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Stromally derived keratinocyte growth factor (KGF) can play an important role in mammary gland development as a mesenchymal/stromal mediator of epithelial growth and morphogenesis. However, the possible coordinate regulation of mammary gland development by mammogenic hormones and KGF is unexplored. In these studies, the direct effect of mammogenic hormones on KGF-mediated mammary epithelial mitogenesis and expression of the KGF receptor was examined using primary mouse mammary epithelium growing in serum-free, collagen gel cell culture. Addition of KGF produced an average 7-fold increase in cell number after 10 days of culture. This effect of KGF was further increased in the presence of PRL (9-fold) or progesterone (P; 15-fold), with the combination of P and PRL (22-fold) producing the strongest synergistic stimulation. Estrogen did not show any additional stimulation of growth either alone or in combination with PRL and/or P. Ribonuclease protection analysis showed that epithelial cells grown in medium supplemented with P, but not PRL or estrogen, exhibited a 10-fold higher steady state level of KGF receptor (KGFR) messenger RNA (mRNA). KGFR expression was not induced by short term P exposure, suggesting an effect on mRNA stability rather than transcriptional activation. Time-course studies showed that an early decrease in the level of KGFR mRNA in basal cultures was significantly reduced by P addition. Measurement of RNA turnover after actinomycin D treatment showed that P increased the t(1/2) of KGFR mRNA compared with basal medium. Thus, P and PRL may differentially potentiate the direct mitogenic effect of KGF: P partly by elevation of the level of KGFR mRNA, and PRL principally by intracellular pathways not affecting KGFR expression.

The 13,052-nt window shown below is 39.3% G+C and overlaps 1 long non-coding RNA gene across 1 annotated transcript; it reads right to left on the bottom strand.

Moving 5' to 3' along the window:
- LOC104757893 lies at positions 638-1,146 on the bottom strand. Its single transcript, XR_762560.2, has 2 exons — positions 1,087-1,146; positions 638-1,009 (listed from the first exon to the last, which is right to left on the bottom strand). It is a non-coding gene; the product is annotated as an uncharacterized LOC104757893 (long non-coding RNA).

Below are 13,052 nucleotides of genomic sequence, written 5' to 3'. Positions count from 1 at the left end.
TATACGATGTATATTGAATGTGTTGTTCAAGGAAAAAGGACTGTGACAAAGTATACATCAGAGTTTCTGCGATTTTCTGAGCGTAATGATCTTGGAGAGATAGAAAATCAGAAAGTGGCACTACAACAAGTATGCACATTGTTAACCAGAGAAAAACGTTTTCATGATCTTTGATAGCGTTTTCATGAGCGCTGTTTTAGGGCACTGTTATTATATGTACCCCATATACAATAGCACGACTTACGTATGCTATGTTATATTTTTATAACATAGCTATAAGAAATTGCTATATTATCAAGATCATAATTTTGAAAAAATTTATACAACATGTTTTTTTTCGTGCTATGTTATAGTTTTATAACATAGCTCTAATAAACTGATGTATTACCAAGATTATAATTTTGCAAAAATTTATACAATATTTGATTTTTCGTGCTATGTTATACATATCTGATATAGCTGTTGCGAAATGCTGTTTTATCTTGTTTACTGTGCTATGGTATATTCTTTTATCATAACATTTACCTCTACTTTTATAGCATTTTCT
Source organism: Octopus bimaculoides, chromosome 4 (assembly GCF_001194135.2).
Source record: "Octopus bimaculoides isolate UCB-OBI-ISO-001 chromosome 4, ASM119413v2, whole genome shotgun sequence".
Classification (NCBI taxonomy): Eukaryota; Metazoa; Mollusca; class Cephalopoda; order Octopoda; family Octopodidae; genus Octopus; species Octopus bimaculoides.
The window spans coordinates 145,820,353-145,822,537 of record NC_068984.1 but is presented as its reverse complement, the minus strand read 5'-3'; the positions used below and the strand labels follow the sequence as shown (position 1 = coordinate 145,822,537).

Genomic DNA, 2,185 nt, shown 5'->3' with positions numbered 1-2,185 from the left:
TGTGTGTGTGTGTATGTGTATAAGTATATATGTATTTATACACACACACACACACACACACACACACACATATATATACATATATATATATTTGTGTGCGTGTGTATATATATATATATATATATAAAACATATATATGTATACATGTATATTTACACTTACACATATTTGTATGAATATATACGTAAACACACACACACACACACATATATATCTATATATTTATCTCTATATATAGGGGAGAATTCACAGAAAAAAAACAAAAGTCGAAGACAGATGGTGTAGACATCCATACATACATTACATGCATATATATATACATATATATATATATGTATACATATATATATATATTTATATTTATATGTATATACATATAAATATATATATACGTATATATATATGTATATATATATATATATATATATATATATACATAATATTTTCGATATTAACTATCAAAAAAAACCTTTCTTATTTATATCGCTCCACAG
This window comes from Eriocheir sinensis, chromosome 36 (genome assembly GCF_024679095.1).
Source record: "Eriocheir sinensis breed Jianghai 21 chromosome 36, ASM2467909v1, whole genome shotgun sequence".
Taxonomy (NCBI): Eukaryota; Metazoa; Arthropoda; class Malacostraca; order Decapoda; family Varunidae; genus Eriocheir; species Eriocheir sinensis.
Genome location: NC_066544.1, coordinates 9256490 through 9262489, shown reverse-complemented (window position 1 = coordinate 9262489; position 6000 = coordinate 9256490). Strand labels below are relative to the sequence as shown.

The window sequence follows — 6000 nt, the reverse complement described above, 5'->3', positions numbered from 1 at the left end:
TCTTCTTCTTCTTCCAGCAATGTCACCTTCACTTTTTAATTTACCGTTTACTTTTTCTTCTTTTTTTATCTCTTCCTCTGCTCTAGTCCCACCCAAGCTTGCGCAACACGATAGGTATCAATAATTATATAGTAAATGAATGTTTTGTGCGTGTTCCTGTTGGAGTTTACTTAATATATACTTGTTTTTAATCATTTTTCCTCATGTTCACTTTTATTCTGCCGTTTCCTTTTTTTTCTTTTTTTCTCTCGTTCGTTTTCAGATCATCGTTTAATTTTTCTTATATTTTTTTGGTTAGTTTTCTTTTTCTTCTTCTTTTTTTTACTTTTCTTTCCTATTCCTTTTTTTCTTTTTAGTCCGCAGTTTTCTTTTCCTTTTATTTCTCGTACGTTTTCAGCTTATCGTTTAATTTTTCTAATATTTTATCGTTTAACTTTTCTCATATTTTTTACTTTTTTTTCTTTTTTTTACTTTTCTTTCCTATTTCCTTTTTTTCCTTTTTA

Embryologically, the urinary bladder is formed from endodermally derived epithelial cells and mesenchymal cells from the urogenital sinus and allantois. Experimentally, we have shown that bladder mesenchyme differentiates into bladder smooth muscle via an unknown signaling mechanism that originates from the urothelium. It is hypothesized that this signaling between the cellular types, occurs via growth factors. Evidence supporting this hypothesis is that a number of known growth factors, such as TGF beta 2 and 3, KGF and TGF alpha, as well as their receptors are regulated as a function of bladder development and are also modulated during experimental bladder outlet obstruction. Furthermore, growth factors most likely affect extracellular matrix degradative proteins which play a role in bladder remodeling during development, as well as in partial outlet obstruction. There is certainly impressive cellular communication that occurs during development and also occurs postnatally; such as during bladder injury. We have recently shown that KGF is directly responsible for the proliferation of urothelium during bladder injury. This normally quiescent cell, which in humans turns over once every six months to a year when injured, has the incredible ability to immediately proliferate covering the exposed areas of bladder muscle and submucosa. This proliferation is due to the direct effects of KGF, a classic paracrine growth factor which is secreted by the stromal compartment of the bladder and acts directly on the urothelium which harbors the receptor. The bladder also has an uncanny ability to regenerate. In a model to study the basic science behind bladder regeneration, a partial cystectomy was performed and an acellular tissue matrix devoid of all cellular elements was sutured to the defect. Within four days, the urothelium completely covered the acellular matrix, and within two weeks native smooth muscle was seen streaming into the acellular matrix in association with a new epithelium. It is hypothesized that cellular interactions between the epithelium and the mesenchyme, as we have shown in bladder differentiation, are encouraging the new growth of smooth muscle. For the bladder to be a safe and effective storage chamber the ideal cellular lining should be urothelium. Cells from the gastrointestinal are not optimal for this purpose since they either secrete or absorb electrolytes. We believe that the cellular interactions that occur between the urothelium and the foreign intestinal stroma will in time change the phenotype of the urothelium. Newer strategies for bladder replacement which take into account cellular signaling are critical for our young patients with neurogenic bladder disorders.